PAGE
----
6. It is impossible to attempt to list all the categories of persons wishing to observe a tribunal hearing. Examples may include persons selected by the Ministry of Justice to participate in a judicial work-shadowing scheme, or a solicitor or barrister wishing to undertake mental health work and needing to gain experience. All observation requests not covered by paragraphs 3, 4, and 5 above should be, in the first instance, forwarded, in advance, to the Deputy Chamber President or, in his absence, the Principal Salaried Judge for a preliminary decision. If a representative, hospital staff member or other involved professional appears at a hearing with a student or observer without having sought advance permission, the tribunal must deal with any application under Rules 14 and 38 on its merits. However, in all such cases, it must be recognised that such observers are unlikely to be members of the jurisdiction and, therefore, the rules referred to in paragraph 1, and the guidance in paragraph 2 above, will apply.
7. If asked in advance, the Deputy Chamber President or, in his absence, the Principal Salaried Judge, may indicate that he has no objection to the presence of the particular observer for the reasons given in support of the request, but, even so, the patient, witnesses, tribunal members and other parties must be asked for their views before the tribunal hearing the case makes a direction under Rule 38(3) permitting the presence of the observer.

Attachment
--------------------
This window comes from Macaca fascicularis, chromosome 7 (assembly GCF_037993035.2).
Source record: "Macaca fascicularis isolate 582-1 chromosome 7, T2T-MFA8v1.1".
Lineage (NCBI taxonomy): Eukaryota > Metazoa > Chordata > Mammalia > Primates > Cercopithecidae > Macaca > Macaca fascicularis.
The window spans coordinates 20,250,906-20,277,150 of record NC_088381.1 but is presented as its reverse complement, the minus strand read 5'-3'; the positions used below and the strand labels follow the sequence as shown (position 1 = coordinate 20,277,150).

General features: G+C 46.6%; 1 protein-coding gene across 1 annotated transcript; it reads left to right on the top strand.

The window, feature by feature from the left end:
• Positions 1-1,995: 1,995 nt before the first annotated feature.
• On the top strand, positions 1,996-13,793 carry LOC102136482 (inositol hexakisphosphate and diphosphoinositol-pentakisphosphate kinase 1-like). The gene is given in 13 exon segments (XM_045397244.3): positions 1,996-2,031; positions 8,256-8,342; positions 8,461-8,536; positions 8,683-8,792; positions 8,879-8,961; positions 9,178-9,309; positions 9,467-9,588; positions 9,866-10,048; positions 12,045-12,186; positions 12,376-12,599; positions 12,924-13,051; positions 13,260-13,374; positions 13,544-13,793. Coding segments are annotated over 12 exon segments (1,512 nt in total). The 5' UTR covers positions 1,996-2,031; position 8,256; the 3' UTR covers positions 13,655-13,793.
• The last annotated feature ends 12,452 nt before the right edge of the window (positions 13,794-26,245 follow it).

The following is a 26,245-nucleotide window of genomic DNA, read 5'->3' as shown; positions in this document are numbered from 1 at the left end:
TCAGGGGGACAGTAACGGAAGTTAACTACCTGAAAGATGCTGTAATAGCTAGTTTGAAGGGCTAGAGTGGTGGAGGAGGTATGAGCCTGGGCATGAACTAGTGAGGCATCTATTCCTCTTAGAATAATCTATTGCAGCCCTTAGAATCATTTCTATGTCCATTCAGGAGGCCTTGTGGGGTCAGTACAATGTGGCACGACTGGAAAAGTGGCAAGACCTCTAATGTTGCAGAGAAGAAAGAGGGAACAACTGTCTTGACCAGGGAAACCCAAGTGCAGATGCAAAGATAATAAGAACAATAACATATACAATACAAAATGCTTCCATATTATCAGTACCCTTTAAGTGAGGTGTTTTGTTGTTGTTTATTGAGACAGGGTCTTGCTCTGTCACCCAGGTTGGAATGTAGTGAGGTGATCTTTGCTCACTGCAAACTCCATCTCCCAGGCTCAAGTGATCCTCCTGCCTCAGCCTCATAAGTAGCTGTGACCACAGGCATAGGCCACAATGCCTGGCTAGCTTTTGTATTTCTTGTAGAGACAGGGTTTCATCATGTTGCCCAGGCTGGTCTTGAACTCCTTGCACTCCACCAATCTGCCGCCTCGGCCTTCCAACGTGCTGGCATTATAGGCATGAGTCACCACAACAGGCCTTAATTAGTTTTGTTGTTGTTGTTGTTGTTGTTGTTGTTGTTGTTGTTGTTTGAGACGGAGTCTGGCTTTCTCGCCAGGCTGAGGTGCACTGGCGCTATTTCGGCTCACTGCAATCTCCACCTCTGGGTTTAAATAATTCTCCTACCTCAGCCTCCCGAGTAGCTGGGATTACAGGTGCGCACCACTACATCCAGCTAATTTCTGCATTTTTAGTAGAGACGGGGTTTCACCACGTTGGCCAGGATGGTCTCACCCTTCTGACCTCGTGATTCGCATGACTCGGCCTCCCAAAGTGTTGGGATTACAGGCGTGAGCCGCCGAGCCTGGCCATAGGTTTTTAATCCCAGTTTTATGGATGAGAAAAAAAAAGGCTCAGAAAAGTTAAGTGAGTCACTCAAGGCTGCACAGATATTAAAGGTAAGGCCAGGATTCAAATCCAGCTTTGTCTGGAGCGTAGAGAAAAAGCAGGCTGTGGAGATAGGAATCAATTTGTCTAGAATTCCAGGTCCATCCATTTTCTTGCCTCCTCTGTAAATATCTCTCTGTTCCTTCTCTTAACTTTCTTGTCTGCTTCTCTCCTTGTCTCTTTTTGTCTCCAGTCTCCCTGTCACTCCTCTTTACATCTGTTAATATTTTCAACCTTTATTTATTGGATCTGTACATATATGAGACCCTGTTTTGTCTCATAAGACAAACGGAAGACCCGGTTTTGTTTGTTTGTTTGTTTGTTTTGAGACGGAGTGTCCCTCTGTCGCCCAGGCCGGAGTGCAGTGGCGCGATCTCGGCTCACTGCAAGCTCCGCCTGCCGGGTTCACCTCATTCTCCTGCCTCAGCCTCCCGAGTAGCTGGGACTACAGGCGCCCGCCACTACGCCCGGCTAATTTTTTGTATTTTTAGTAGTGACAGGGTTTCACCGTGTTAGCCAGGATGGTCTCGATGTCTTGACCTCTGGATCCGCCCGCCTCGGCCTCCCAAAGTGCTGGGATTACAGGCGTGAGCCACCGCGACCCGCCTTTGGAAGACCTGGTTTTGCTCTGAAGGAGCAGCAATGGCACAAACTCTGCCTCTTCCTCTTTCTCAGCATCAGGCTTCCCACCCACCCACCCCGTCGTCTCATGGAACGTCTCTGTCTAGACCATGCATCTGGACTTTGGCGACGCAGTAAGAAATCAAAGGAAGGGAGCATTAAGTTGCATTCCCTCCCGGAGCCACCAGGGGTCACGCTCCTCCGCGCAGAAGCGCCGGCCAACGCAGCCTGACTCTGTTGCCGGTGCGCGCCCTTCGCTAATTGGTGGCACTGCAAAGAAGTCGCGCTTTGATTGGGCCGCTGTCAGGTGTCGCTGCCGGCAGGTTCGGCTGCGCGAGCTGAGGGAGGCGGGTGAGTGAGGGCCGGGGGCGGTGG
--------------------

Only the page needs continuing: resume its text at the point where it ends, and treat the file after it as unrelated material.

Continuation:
8. In the event that permission for observation is granted, the following guidance shall apply:-
- 8.1. The reports and any other documents before the Tribunal must not be disclosed at any time to the observer.
- 8.2. The tribunal judge shall advise the observer in private that the proceedings before the tribunal are confidential and that information about the proceedings and the names of any persons concerned in the proceedings must not, under any circumstances, be made public by the observer.
- 8.3. The tribunal judge should agree with the observer as to how the observer will be introduced to the parties.
- 8.4. The observer should sit where the tribunal judge (having consulted with colleagues) feels it is appropriate and should adopt as passive a role as is possible having regard to the lay-out of the hearing room and the proximity of the parties.
- 8.5. The observer shall not intervene in any way during the hearing.
- 8.6. The observer should not take any notes during the hearing.
- 8.7. The observer is not entitled to be present during the tribunal’s deliberations and should withdraw, along with the parties, from the hearing room at such times when the tribunal is deliberating.
H.H. Judge P. Sycamore, Chamber President
Judge M. Hinchliffe, Deputy Chamber President
Judge J. Wright, Principal Salaried Judge